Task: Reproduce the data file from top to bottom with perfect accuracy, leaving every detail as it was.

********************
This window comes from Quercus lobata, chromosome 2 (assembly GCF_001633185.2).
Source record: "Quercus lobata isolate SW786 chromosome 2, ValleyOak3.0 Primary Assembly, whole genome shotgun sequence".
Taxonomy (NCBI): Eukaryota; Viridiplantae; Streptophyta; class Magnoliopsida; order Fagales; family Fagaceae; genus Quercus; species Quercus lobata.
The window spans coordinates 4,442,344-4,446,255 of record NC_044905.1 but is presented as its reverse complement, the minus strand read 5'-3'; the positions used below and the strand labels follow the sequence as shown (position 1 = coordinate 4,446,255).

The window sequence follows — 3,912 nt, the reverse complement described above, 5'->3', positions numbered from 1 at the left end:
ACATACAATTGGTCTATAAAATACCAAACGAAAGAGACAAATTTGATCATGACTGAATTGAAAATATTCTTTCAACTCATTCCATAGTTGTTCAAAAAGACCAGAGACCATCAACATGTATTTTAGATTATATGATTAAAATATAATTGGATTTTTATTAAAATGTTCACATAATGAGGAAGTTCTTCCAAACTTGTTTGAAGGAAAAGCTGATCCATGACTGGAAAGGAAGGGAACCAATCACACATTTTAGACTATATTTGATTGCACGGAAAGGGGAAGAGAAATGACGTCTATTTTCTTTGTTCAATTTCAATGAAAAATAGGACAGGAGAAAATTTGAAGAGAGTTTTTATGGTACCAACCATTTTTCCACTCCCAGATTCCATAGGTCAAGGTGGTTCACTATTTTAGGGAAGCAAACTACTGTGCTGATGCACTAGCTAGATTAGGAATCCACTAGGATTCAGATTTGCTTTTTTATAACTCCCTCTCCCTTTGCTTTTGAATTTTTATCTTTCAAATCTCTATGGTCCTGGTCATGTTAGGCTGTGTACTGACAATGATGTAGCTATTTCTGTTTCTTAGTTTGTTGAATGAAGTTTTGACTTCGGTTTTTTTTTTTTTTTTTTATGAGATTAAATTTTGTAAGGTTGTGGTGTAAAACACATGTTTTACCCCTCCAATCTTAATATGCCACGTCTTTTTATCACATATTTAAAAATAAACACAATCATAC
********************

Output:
This window comes from Quercus lobata, chromosome 2 (assembly GCF_001633185.2).
Source record: "Quercus lobata isolate SW786 chromosome 2, ValleyOak3.0 Primary Assembly, whole genome shotgun sequence".
Taxonomy (NCBI): Eukaryota; Viridiplantae; Streptophyta; class Magnoliopsida; order Fagales; family Fagaceae; genus Quercus; species Quercus lobata.
The window spans coordinates 4,442,344-4,446,255 of record NC_044905.1 but is presented as its reverse complement, the minus strand read 5'-3'; the positions used below and the strand labels follow the sequence as shown (position 1 = coordinate 4,446,255).

The window sequence follows — 3,912 nt, the reverse complement described above, 5'->3', positions numbered from 1 at the left end:
ACATACAATTGGTCTATAAAATACCAAACGAAAGAGACAAATTTGATCATGACTGAATTGAAAATATTCTTTCAACTCATTCCATAGTTGTTCAAAAAGACCAGAGACCATCAACATGTATTTTAGATTATATGATTAAAATATAATTGGATTTTTATTAAAATGTTCACATAATGAGGAAGTTCTTCCAAACTTGTTTGAAGGAAAAGCTGATCCATGACTGGAAAGGAAGGGAACCAATCACACATTTTAGACTATATTTGATTGCACGGAAAGGGGAAGAGAAATGACGTCTATTTTCTTTGTTCAATTTCAATGAAAAATAGGACAGGAGAAAATTTGAAGAGAGTTTTTATGGTACCAACCATTTTTCCACTCCCAGATTCCATAGGTCAAGGTGGTTCACTATTTTAGGGAAGCAAACTACTGTGCTGATGCACTAGCTAGATTAGGAATCCACTAGGATTCAGATTTGCTTTTTTATAACTCCCTCTCCCTTTGCTTTTGAATTTTTATCTTTCAAATCTCTATGGTCCTGGTCATGTTAGGCTGTGTACTGACAATGATGTAGCTATTTCTGTTTCTTAGTTTGTTGAATGAAGTTTTGACTTCGGTTTTTTTTTTTTTTTTTTATGAGATTAAATTTTGTAAGGTTGTGGTGTAAAACACATGTTTTACCCCTCCAATCTTAATATGCCACGTCTTTTTATCACATATTTAAAAATAAACACAATCATAC